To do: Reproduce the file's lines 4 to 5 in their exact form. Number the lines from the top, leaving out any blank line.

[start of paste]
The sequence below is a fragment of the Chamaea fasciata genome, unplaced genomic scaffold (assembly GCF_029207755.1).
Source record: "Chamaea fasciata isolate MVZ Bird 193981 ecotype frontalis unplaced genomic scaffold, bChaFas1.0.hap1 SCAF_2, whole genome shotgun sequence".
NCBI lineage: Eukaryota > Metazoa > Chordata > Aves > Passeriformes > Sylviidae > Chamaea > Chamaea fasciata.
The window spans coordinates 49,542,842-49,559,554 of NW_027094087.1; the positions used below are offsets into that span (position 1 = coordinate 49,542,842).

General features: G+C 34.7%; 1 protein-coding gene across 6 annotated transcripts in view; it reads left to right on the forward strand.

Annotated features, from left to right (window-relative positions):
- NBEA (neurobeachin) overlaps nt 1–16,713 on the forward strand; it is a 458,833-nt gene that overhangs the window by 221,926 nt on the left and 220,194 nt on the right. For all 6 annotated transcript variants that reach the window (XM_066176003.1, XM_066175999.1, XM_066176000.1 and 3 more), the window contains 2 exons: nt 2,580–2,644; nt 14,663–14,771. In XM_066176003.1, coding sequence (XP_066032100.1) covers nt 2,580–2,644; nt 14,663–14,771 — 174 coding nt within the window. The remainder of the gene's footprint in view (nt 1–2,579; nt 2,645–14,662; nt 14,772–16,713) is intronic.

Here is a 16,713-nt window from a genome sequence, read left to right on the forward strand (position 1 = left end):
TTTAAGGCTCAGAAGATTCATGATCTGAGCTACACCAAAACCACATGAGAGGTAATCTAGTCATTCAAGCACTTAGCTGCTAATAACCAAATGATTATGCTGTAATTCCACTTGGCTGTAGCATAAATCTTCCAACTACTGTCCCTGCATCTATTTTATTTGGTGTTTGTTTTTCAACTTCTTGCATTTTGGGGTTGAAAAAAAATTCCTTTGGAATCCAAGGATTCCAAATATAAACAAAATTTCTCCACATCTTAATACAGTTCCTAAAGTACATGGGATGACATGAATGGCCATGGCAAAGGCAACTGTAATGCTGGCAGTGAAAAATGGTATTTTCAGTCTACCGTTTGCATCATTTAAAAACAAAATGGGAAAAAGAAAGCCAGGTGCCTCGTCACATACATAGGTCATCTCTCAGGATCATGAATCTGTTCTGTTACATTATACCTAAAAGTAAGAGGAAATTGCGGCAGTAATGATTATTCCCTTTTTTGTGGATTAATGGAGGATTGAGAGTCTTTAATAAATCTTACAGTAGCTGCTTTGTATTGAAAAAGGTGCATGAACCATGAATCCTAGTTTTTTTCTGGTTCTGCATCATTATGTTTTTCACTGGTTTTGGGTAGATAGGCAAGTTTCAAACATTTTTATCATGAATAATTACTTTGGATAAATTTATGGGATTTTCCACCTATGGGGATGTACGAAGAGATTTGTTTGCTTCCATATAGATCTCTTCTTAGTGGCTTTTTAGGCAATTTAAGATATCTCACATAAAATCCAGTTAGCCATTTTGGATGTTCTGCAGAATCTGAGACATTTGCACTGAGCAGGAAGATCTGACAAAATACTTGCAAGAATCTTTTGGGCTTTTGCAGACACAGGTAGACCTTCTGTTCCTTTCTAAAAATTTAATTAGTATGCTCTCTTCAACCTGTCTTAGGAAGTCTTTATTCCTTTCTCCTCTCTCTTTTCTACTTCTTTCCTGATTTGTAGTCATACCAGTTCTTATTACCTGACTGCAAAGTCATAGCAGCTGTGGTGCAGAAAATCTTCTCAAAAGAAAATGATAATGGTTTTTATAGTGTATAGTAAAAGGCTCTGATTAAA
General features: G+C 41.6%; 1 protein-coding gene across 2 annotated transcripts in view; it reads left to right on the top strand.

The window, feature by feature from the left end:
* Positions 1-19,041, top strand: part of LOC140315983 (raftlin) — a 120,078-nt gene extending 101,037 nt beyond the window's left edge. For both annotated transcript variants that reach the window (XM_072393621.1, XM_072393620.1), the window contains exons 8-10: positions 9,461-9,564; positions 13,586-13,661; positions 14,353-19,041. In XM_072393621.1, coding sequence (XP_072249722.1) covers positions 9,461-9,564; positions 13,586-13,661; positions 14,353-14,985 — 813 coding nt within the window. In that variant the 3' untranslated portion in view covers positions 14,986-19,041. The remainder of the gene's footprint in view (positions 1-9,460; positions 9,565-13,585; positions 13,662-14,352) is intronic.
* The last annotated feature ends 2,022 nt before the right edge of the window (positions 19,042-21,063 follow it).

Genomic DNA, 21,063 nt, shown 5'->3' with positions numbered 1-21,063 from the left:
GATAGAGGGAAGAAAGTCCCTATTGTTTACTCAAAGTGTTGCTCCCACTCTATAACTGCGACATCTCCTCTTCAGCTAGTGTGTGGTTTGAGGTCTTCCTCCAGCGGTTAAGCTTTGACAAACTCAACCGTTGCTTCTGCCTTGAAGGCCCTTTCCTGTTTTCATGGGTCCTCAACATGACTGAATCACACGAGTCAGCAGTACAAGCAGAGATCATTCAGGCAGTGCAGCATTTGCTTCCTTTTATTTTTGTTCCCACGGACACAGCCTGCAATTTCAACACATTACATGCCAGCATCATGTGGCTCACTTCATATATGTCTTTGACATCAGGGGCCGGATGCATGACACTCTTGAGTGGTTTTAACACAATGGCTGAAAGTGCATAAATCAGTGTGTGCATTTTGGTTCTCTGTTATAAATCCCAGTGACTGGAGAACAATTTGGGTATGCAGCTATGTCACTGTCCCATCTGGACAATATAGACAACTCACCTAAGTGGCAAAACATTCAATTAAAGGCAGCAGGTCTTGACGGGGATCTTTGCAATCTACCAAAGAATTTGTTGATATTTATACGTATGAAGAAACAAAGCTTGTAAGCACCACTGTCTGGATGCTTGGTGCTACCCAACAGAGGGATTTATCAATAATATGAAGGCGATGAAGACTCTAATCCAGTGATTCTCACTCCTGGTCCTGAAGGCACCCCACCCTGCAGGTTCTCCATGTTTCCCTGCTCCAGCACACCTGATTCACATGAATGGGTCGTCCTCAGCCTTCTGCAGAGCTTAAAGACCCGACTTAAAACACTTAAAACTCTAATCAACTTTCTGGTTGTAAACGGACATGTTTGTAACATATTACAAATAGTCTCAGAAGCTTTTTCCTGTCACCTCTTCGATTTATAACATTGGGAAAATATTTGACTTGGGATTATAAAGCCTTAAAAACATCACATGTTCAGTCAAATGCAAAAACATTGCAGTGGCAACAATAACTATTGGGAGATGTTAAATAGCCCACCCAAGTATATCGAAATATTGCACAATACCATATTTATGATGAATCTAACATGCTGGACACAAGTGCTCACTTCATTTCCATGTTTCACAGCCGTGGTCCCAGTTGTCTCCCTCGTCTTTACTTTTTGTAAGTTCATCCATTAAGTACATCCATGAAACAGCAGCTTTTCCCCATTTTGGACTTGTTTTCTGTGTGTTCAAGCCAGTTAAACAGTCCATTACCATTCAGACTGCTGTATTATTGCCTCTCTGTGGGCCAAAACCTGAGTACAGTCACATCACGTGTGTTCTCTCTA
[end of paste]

The window spans coordinates 49,542,842-49,559,554 of NW_027094087.1; the positions used below are offsets into that span (position 1 = coordinate 49,542,842).

General features: G+C 34.7%; 1 protein-coding gene across 6 annotated transcripts in view; it reads left to right on the forward strand.